• physics forum problem.jpg
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pinokicake said:
How can the final kinetic energy of the engineer not be 0J? The platform is not moving once he moves the maximum distance the platform can travel.

Was I not including the push by the engineer?
The problem does not really specify explicitly whether or not the masses have stopped but let's assume they have. In order for the final KE of the engineer to be 0 something must have caused them to decelerate i.e. work would have needed to be done by the ground or some support. But you don't really need to know this since it was asking about the m2 mass only.

Now the m2 mass would have to be strapped down otherwise it will still keep on moving as well. So this "strap" would also need to do work to decelerate the box to zero. But the problem is only asking about the work done by the machine not the strap (or whatever would cause the deceleration).

The thing I do disagree with the solution that the velocities are constant. I would think that gravity would accelerate the masses otherwise no work has been done on them.

Hello Pino, and welcome to PF.
Your initial apology is quite unnecessary: the platform is there to ask questions and we always claim there are no dumb or annoying questions. In fact you deserve a compliment for such clear and good use of the template and your inventive extension!

I like the exercise because it requires careful reading and some imagination as well. As a physicist I am rather quicly drawn into reading "pulley" or "cogwheel", but never mind.

What I kind of must assume in this story is that the thing is exactly in equilibrium if m2= 2 m1. It is corroborated by the answer, but you are not supposed to need that when confronted with the problem, right? The author also carefully avoids claims that the usual laws of mechanics are violated ("ideal mechanical advantage"). And we read that lowering maximum of 10 m cossreponds to raising maximum 5 m.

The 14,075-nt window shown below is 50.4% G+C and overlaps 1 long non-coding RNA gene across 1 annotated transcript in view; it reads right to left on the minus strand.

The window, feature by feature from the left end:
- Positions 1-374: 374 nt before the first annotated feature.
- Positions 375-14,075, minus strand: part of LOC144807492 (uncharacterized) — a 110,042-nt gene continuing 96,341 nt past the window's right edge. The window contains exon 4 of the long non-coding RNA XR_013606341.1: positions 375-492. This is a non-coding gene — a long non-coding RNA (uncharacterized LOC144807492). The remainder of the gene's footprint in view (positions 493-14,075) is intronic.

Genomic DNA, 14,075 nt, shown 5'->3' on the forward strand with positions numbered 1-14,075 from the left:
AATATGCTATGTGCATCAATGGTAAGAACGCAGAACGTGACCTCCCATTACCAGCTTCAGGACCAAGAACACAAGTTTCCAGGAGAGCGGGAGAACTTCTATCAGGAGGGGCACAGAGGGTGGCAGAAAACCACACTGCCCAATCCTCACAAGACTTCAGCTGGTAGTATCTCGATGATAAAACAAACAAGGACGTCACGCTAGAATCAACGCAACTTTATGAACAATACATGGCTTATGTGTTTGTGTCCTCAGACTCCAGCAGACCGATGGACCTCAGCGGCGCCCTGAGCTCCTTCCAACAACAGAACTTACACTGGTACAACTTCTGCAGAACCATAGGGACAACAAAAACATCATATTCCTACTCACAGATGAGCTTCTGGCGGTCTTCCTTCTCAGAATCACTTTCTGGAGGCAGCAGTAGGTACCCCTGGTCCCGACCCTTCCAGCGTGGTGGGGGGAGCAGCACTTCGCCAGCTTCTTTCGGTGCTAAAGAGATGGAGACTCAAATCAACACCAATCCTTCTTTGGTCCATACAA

The exactly in equilibrium thing means that the forces left and right are balanced. The only external forces are from gravity, so if they cancel the sum of all forces is 0. According to Isaac's law F = dp/dt = ma (with constant mass), we deduce from F=0 that p is constant, hence v is constant.

So if it all initially is hanging still and a push is needed to get going, the work of that push is distributed over the kinetic energy of three times m1. (keep in mind!*)

The exercise doesn't say very much about how the stopping goes, so I propose we answer the question for the "arrival phase", i.e. just before it comes to a stop. Because stopping means doing negative work (to bring the kinetic energy back to zero **). So: until arrival: all the time no F so constant v left and right.

All your work is correct, only the vi and vf assumptions are conflicting with the casus as formulated. If, as you write v1/2 = v2 (which is true at all times!) you cannot have zeroes for the final v of man and load without something that causes that and influences the energy balance (**).

In your point 5 you are thinking in the right direction: final velocities right before it stops ad initial velocities zero. (After all, the push is included in the story -- which carefully avoids mentioning anything initial under a), b), c) or d) ! ). And you come with a way to arrive at the right answer (it definitely is correct!***).

(*) So the work done with the push is two times Δm1v1 ! And the kinetic energies have -- as you show -- a ratio 2:1

(**) This way taking away the speed of the moving load at arrival means doing negative work of 1/2 m1v12 which then leaves W = m2gh2f

Lengthy answer; I think you understand the physics quite well and that's why I try to carefully nudge you to a different interpretation of the exercise formulation. Again: my compliment that you think through and please never ever hesitate to ask if you don't understand (or don't accept) what is out before you !